News about CC4CA Members

Jared Polis wants Colorado 100 percent powered by renewable energy, but talk is easier than the walk, Colorado Sun, November 26, 2018. The challenges and cost-effectiveness considerations of reaching 100 percent renewable energy goals are highlighted. Summit County, Aspen, Lafayette, Nederland, and Fort Collins are among the nine Colorado local governments cited as having adopted the goal.

Boulder, Pueblo could be the next cities to create their own utilities in pursuit of 100 percent renewable energy, Colorado Sun, November 26, 2018. Boulder and Fort Collins are featured, and Lafayette draws a mention.

Carbondale subscribes to solar garden toward carbon-neutral future, KDNK News, November 22, 2018. The town is subscribing to a new solar garden as a strategy to reach its goal of becoming carbon neutral by the year 2050.

Boulder County promises transition to electric government vehicle fleet, Longmont Times-Call, November 13, 2018. The county becomes the first local government to join the GoEV Cities and Counties campaign, sponsored by a coalition of clean energy and conservation groups.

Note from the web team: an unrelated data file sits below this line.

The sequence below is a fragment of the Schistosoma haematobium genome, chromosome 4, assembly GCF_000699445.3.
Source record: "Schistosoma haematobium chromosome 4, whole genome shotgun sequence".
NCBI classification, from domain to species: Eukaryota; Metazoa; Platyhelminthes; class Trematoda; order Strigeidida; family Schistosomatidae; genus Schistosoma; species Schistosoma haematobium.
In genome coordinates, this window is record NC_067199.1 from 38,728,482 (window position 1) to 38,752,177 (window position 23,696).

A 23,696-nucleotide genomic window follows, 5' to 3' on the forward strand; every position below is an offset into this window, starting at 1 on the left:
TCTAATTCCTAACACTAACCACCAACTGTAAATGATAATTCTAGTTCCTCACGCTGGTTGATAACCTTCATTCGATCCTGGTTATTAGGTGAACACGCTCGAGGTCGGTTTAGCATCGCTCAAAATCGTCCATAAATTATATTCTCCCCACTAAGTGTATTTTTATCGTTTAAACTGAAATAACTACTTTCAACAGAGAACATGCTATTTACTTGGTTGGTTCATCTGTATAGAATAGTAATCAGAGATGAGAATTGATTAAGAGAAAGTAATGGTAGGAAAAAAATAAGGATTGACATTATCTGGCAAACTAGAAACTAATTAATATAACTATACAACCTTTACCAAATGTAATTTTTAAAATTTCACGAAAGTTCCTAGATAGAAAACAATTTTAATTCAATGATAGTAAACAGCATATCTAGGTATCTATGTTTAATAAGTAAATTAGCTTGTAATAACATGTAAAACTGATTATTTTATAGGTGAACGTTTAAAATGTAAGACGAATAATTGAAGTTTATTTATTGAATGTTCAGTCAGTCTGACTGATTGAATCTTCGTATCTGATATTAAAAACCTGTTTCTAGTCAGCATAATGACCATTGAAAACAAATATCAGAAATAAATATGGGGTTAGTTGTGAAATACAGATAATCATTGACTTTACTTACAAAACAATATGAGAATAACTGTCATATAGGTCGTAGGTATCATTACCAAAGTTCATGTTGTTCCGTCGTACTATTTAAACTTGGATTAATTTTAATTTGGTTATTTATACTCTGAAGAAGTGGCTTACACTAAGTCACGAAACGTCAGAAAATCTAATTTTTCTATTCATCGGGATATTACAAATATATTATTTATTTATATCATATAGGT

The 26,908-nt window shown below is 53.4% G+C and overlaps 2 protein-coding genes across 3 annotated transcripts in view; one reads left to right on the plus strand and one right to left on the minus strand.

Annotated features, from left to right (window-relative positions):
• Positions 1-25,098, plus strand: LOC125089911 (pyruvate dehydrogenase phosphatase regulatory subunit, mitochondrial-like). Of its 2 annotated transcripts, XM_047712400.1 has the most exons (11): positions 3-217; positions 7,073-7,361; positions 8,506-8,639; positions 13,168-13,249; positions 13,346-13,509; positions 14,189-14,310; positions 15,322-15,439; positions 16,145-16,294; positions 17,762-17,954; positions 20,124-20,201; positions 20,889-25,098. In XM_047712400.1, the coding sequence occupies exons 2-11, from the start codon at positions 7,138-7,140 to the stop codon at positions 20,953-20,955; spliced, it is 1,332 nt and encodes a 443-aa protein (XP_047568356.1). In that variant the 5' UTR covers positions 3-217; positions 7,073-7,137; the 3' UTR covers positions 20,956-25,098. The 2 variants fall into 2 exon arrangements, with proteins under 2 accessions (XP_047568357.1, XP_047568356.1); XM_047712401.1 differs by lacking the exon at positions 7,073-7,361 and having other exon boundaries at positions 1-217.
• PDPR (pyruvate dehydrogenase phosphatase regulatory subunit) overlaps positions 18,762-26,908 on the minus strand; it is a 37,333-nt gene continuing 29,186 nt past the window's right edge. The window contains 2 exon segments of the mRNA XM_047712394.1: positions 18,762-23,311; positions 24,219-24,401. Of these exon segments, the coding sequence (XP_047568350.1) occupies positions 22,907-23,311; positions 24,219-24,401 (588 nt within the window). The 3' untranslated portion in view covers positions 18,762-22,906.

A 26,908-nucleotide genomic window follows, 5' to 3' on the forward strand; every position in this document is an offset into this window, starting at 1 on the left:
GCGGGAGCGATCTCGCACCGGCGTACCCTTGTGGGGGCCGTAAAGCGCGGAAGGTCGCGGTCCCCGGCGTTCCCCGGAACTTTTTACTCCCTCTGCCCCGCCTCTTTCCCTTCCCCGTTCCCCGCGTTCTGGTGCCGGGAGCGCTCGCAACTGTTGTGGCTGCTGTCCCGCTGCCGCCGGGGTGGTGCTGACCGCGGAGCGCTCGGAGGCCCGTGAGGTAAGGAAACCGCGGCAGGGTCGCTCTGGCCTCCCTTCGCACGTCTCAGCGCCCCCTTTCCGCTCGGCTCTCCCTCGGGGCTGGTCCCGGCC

News about Climate Action

Clean Energy  

Xcel Energy announces that it is adopting new carbon reduction goals across the eight states that it serves -- an 80 percent reduction by 2030, from 2005 levels, and 100 percent by 2050. This is further than any other major utility has yet pledged to go. Xcel CEO Ben Fowke says that reining in climate disruption is a motivation: "This risk of climate change isn't going away and we want to be the company that does something about it and hopefully inspire others to do something about it too." (See Xcel Energy, Colorado's largest utility, aims to have zero carbon emissions by 2050 in industry-first plan, Colorado Sun, December 4, 2018.)